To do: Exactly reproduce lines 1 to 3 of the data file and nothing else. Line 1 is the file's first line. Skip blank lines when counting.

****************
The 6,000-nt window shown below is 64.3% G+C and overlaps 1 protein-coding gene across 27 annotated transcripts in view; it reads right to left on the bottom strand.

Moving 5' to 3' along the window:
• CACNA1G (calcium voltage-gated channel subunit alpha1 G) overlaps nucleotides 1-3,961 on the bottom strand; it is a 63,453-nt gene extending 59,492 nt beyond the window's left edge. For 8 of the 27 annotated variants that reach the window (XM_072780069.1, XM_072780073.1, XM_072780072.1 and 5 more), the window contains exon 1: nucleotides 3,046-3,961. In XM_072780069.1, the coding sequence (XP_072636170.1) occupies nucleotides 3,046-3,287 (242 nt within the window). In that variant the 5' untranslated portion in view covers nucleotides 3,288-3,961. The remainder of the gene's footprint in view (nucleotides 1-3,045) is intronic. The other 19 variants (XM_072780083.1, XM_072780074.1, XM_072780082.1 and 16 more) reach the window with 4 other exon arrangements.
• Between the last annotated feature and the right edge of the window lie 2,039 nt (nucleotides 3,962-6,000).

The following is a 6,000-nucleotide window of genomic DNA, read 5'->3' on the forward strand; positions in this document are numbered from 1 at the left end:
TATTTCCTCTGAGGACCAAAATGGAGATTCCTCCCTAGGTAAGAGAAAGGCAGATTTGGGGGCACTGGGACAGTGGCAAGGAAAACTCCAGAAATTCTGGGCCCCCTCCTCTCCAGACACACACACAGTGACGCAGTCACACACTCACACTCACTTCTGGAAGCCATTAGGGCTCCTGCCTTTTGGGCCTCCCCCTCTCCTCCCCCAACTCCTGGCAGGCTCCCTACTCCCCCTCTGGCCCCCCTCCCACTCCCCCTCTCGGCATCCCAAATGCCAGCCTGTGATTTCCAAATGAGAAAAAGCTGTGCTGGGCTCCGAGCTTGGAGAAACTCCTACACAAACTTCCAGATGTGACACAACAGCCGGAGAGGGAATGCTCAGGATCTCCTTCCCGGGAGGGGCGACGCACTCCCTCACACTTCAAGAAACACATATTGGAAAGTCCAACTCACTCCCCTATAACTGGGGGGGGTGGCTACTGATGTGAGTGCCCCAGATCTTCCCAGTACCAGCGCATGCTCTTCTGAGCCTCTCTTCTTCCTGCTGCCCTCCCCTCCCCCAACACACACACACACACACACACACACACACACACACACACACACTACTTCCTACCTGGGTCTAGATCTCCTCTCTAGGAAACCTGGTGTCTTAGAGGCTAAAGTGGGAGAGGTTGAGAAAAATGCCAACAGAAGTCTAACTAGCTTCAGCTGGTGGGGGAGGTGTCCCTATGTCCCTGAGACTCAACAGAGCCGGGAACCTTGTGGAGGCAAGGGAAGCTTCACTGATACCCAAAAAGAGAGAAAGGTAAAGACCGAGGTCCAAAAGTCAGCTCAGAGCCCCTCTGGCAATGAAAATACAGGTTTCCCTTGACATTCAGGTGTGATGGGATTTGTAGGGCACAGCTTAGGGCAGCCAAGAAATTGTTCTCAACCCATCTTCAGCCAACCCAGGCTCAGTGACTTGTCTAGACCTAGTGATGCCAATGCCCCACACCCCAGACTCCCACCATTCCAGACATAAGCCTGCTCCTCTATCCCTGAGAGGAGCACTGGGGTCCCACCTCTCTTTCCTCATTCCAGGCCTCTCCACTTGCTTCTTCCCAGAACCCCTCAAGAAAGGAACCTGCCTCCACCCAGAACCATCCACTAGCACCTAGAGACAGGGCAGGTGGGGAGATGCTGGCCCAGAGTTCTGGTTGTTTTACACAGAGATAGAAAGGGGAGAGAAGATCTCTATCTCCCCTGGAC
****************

The 6,000-nt window shown below is 64.3% G+C and overlaps 1 protein-coding gene across 27 annotated transcripts in view; it reads right to left on the bottom strand.

Moving 5' to 3' along the window:
• CACNA1G (calcium voltage-gated channel subunit alpha1 G) overlaps nucleotides 1-3,961 on the bottom strand; it is a 63,453-nt gene extending 59,492 nt beyond the window's left edge. For 8 of the 27 annotated variants that reach the window (XM_072780069.1, XM_072780073.1, XM_072780072.1 and 5 more), the window contains exon 1: nucleotides 3,046-3,961. In XM_072780069.1, the coding sequence (XP_072636170.1) occupies nucleotides 3,046-3,287 (242 nt within the window). In that variant the 5' untranslated portion in view covers nucleotides 3,288-3,961. The remainder of the gene's footprint in view (nucleotides 1-3,045) is intronic. The other 19 variants (XM_072780083.1, XM_072780074.1, XM_072780082.1 and 16 more) reach the window with 4 other exon arrangements.